Once satisfied with the general workflow of the iOS app on my whiteboard and Visio diagrams, I created low-fidelity prototypes in FluidUI. This ultimately established preliminary design decisions including which workflows were acceptable and, more importantly, which ones were terrible.
I was able to consider which information the user would need at each point in time, then I could quickly test it on an actual device for a proper experience. The client was involved with this process, ensuring we simplified the interface as much as possible while retaining core functionality.
I built upon the approved prototypes to design higher-fidelity mockups, which would serve as the UI goal of the final product. I was continuously involved with the development process to test each workflow from the user’s perspective, and I prioritized changes as needed.
I incorporated a number pad entry method where I thought it would benefit the user greatly, such as logging back in after being idle. The most helpful use of the number pad allows barcodes to be entered manually, which eliminates the dependency on a barcode scanner attachment and makes Tool Tracker 100% functional on any iPod, iPad, or iPhone.
Logo & app icon
I was given full creative freedom with the logo and iOS app icon. I continued with styling queues that evolved during the prototyping phase, which were already extensions of ISC’s existing branding guidelines and logo—a faux italic version of Impact Regular (you have to pick your battles, but I am pleased with the outcome regardless).
The web-based Node application allows users to formally request and transfer tools between various job sites and company locations, tracking tool locations and handlers throughout each lifecycle. I designed the interfaces, built the jade HTML templates, and created the LESS-based stylesheets.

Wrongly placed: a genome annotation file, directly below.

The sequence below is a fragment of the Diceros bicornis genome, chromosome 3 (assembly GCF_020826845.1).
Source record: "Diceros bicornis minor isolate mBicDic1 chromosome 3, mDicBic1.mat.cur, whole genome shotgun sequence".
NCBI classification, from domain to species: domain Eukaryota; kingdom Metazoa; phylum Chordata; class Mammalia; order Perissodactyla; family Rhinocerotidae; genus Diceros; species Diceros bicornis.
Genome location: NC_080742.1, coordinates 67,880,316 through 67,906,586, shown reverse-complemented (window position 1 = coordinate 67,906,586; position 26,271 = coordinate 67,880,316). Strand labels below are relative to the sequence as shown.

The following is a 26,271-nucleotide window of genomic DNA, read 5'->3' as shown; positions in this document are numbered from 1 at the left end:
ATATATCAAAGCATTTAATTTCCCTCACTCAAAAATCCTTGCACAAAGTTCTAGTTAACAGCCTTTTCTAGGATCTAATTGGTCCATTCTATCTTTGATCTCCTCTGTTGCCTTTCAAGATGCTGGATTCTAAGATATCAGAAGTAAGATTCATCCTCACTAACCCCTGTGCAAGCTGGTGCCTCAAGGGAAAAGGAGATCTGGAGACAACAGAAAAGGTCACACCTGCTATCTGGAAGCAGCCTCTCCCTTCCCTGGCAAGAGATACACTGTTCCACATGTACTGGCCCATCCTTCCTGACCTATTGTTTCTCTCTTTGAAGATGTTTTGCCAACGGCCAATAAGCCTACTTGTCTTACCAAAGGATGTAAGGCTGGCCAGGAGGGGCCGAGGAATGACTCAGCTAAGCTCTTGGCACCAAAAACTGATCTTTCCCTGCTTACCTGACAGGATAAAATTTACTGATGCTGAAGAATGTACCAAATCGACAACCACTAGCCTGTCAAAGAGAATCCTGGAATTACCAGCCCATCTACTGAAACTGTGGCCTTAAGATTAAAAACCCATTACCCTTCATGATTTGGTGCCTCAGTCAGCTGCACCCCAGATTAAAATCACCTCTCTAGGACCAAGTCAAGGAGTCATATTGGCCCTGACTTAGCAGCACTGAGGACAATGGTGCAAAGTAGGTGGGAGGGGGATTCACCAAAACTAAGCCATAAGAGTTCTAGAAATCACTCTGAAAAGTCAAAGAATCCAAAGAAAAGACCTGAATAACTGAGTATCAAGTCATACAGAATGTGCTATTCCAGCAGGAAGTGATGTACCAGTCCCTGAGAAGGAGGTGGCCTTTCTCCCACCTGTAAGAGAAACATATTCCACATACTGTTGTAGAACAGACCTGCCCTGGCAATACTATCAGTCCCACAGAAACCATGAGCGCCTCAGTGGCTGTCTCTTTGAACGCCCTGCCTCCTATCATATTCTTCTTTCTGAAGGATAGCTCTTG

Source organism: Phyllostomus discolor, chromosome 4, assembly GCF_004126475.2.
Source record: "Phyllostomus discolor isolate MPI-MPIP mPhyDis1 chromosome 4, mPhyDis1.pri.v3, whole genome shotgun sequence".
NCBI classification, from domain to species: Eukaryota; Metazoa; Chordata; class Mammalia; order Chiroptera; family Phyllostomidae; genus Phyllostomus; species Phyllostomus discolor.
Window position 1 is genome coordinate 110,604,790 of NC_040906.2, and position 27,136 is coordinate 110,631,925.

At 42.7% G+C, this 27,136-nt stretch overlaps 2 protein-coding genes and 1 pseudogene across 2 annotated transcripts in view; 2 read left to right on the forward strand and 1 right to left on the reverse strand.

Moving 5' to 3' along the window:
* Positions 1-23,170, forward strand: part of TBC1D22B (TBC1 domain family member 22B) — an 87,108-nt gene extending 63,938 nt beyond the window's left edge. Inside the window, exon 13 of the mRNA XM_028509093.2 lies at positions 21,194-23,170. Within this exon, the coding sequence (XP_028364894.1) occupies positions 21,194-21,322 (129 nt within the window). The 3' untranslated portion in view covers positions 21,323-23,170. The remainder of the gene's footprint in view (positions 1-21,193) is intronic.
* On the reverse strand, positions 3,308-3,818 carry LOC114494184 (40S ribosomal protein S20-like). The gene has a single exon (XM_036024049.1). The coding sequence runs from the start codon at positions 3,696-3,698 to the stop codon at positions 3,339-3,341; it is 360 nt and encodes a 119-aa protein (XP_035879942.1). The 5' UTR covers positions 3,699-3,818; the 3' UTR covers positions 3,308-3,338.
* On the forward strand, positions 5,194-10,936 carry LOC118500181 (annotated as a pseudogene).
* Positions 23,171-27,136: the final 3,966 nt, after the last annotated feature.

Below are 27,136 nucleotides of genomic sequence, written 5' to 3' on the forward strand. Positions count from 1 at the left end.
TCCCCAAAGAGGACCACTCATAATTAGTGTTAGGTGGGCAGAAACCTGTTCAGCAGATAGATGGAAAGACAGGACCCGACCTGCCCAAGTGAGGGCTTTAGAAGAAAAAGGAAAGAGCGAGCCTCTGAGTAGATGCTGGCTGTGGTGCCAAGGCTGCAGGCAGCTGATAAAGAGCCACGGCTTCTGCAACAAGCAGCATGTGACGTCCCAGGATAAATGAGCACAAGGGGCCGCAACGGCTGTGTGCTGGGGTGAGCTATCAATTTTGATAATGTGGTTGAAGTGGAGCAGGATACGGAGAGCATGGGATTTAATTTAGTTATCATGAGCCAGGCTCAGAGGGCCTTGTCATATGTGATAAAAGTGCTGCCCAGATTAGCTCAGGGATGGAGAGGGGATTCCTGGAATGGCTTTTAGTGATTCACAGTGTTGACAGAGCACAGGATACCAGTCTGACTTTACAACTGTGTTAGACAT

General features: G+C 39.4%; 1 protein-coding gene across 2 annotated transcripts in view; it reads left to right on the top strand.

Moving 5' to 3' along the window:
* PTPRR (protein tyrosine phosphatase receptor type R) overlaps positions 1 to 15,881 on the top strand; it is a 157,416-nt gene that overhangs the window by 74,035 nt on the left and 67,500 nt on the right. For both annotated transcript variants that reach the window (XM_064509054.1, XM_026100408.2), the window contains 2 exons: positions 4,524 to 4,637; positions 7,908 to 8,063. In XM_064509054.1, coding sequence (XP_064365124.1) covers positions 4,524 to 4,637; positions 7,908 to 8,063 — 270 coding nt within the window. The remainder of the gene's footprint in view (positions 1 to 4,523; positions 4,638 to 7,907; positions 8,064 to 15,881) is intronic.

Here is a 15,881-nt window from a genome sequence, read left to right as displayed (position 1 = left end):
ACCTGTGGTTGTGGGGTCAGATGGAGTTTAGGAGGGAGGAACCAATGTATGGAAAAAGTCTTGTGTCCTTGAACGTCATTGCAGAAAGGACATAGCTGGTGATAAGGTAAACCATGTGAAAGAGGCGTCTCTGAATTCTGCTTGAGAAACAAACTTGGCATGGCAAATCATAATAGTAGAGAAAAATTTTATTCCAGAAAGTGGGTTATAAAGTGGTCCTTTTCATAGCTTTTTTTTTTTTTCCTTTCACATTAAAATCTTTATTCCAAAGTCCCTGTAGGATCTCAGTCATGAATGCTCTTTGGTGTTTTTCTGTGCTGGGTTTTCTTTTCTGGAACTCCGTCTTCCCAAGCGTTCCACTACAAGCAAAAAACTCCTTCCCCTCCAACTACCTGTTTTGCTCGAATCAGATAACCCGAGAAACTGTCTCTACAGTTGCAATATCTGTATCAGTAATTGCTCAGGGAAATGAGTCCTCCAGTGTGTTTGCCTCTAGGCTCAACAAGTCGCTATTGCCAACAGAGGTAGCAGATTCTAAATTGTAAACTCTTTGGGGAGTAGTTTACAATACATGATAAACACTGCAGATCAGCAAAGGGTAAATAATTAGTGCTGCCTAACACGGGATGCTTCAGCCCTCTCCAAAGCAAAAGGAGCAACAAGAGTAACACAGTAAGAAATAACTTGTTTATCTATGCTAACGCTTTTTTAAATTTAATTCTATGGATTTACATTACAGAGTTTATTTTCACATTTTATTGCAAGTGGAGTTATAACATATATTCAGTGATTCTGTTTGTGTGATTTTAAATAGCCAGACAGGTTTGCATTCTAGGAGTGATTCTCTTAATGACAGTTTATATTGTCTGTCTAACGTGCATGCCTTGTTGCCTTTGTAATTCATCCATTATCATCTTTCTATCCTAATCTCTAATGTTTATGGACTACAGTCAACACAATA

Account registration queries Viewpoint, an internal management application. All users must have an active employee ID to register. Integration with LDAP allows single sign on for applicable users, and non LDAP employees are guided through account creation.
Heads up display
The heads up display (HUD) page was designed to be visible on a large monitor all day, and web sockets allow real-time updates as tools transition between column states.
A special permission was established that would allow certain users to create Batch Transfer files, which would be imported into Viewpoint for billing purposes. This functionality is what makes everything else worthwhile, so it had to be perfect.
I worked with Viewpoint’s own development team to create an integration method that would absolutely guarantee successful data imports without negative side effects. Lucky for us, this simply involved exporting our MongoDB data to a CSV file, particularly formatted, which would then be imported and processed within Viewpoint. Our most important priority here was to ensure each tool transfer is only exported to that file one time.
What I learned
I learned how crucially important it is to plan a project before opening Photoshop or a text editor, especially when part of the goal is to (vaguely) improve upon some existing workflow while translating that workflow to another medium.
I also learned important project management takeaways like identifying stakeholders, keeping detailed meeting notes, and understanding not only what we were building, but why and how we were building it one way instead of some other way; helpful when presenting to clients.
From a technical perspective, I witnessed the benefits of making the API a first-class citizen.